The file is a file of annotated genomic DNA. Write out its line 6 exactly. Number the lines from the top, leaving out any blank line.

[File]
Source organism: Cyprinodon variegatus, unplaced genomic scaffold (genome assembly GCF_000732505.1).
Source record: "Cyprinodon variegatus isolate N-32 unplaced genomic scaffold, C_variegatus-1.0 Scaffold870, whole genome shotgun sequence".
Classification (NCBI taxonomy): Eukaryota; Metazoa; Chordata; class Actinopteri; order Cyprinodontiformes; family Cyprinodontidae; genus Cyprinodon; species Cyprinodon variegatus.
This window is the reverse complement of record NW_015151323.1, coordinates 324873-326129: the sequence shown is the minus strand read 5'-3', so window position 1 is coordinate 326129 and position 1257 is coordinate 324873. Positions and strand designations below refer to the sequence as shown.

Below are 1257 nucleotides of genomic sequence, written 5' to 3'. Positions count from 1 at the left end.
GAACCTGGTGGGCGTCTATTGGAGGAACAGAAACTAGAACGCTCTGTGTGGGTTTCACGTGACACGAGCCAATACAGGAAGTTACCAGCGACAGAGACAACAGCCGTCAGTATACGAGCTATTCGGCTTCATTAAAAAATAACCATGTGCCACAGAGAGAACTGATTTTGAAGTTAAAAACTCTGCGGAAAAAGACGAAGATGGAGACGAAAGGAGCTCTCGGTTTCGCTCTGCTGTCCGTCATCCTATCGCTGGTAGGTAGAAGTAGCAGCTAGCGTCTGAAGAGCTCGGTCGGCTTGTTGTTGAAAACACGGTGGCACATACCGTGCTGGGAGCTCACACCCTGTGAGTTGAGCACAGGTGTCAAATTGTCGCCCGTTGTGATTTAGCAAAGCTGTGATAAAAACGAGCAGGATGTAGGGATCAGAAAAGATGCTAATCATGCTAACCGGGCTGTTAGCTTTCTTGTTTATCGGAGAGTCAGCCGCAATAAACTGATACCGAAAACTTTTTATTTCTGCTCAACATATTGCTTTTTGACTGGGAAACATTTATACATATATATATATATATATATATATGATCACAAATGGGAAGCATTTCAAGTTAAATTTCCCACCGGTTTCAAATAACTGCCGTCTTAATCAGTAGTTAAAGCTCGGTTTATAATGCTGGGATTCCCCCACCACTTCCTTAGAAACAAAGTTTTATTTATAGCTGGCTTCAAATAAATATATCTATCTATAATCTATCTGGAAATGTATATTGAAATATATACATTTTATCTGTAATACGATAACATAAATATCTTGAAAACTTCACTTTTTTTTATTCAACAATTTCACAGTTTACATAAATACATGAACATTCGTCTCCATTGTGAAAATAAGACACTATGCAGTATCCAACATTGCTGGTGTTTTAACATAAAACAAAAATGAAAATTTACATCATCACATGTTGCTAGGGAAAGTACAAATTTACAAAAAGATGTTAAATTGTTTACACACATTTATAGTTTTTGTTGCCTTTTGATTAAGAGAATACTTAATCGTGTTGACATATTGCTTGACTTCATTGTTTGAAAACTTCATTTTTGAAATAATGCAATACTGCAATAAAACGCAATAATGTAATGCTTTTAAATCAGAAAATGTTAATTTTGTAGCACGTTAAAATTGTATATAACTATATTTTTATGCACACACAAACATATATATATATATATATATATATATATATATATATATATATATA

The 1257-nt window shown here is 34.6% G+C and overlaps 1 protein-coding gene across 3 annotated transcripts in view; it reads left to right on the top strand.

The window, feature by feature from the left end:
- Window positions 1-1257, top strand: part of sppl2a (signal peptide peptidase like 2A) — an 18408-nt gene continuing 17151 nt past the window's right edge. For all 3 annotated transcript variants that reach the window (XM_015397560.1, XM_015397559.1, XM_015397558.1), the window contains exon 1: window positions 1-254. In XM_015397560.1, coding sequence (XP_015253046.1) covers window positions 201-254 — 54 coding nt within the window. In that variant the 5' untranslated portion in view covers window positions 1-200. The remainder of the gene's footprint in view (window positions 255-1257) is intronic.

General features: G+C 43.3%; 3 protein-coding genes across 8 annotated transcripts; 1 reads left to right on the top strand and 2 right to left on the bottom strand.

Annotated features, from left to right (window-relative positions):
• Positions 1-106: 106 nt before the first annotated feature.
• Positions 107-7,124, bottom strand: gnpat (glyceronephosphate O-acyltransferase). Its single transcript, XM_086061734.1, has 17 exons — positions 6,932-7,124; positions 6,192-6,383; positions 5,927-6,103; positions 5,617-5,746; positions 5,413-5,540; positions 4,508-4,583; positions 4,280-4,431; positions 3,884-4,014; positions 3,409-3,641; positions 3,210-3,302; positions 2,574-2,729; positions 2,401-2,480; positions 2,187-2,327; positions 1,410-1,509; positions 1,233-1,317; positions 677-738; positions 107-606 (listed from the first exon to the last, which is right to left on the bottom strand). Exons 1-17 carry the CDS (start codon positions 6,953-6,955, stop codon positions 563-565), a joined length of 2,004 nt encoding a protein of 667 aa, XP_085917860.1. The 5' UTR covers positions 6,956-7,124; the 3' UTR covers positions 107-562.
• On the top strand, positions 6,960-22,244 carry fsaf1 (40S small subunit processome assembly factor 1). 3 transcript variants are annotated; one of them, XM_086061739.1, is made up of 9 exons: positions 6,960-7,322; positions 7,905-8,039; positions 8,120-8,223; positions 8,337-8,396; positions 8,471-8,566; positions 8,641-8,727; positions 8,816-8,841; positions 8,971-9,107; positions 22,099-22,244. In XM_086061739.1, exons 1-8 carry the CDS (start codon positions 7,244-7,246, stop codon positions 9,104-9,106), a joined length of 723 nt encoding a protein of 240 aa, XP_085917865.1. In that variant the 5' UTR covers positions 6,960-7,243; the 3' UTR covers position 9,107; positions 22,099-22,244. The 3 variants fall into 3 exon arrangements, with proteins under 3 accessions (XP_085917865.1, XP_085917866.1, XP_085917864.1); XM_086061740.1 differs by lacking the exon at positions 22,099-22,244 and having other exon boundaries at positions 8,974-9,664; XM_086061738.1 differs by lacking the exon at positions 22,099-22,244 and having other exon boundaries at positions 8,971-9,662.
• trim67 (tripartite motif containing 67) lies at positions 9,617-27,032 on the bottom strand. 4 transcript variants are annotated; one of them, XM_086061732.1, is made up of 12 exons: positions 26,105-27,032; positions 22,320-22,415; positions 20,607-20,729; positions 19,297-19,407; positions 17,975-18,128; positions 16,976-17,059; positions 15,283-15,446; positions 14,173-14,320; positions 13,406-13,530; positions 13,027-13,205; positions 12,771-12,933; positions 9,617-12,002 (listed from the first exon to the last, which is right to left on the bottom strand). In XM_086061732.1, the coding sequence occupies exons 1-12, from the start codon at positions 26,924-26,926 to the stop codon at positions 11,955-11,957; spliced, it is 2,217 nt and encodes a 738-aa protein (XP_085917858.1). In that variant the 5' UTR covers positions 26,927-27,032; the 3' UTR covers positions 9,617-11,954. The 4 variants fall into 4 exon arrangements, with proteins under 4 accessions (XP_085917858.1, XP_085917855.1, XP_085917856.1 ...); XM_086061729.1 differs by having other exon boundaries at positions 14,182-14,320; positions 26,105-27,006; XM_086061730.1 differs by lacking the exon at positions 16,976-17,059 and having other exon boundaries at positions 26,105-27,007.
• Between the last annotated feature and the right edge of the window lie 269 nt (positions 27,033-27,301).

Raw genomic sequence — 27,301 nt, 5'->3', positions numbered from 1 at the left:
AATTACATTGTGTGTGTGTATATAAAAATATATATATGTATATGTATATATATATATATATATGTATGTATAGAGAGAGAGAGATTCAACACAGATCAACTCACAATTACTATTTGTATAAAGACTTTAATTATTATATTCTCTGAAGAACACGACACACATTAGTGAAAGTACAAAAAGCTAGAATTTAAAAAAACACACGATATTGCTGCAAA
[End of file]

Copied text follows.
GAACCTGGTGGGCGTCTATTGGAGGAACAGAAACTAGAACGCTCTGTGTGGGTTTCACGTGACACGAGCCAATACAGGAAGTTACCAGCGACAGAGACAACAGCCGTCAGTATACGAGCTATTCGGCTTCATTAAAAAATAACCATGTGCCACAGAGAGAACTGATTTTGAAGTTAAAAACTCTGCGGAAAAAGACGAAGATGGAGACGAAAGGAGCTCTCGGTTTCGCTCTGCTGTCCGTCATCCTATCGCTGGTAGGTAGAAGTAGCAGCTAGCGTCTGAAGAGCTCGGTCGGCTTGTTGTTGAAAACACGGTGGCACATACCGTGCTGGGAGCTCACACCCTGTGAGTTGAGCACAGGTGTCAAATTGTCGCCCGTTGTGATTTAGCAAAGCTGTGATAAAAACGAGCAGGATGTAGGGATCAGAAAAGATGCTAATCATGCTAACCGGGCTGTTAGCTTTCTTGTTTATCGGAGAGTCAGCCGCAATAAACTGATACCGAAAACTTTTTATTTCTGCTCAACATATTGCTTTTTGACTGGGAAACATTTATACATATATATATATATATATATATATGATCACAAATGGGAAGCATTTCAAGTTAAATTTCCCACCGGTTTCAAATAACTGCCGTCTTAATCAGTAGTTAAAGCTCGGTTTATAATGCTGGGATTCCCCCACCACTTCCTTAGAAACAAAGTTTTATTTATAGCTGGCTTCAAATAAATATATCTATCTATAATCTATCTGGAAATGTATATTGAAATATATACATTTTATCTGTAATACGATAACATAAATATCTTGAAAACTTCACTTTTTTTTATTCAACAATTTCACAGTTTACATAAATACATGAACATTCGTCTCCATTGTGAAAATAAGACACTATGCAGTATCCAACATTGCTGGTGTTTTAACATAAAACAAAAATGAAAATTTACATCATCACATGTTGCTAGGGAAAGTACAAATTTACAAAAAGATGTTAAATTGTTTACACACATTTATAGTTTTTGTTGCCTTTTGATTAAGAGAATACTTAATCGTGTTGACATATTGCTTGACTTCATTGTTTGAAAACTTCATTTTTGAAATAATGCAATACTGCAATAAAACGCAATAATGTAATGCTTTTAAATCAGAAAATGTTAATTTTGTAGCACGTTAAAATTGTATATAACTATATTTTTATGCACACACAAACATATATATATATATATATATATATATATATATATATATATATATA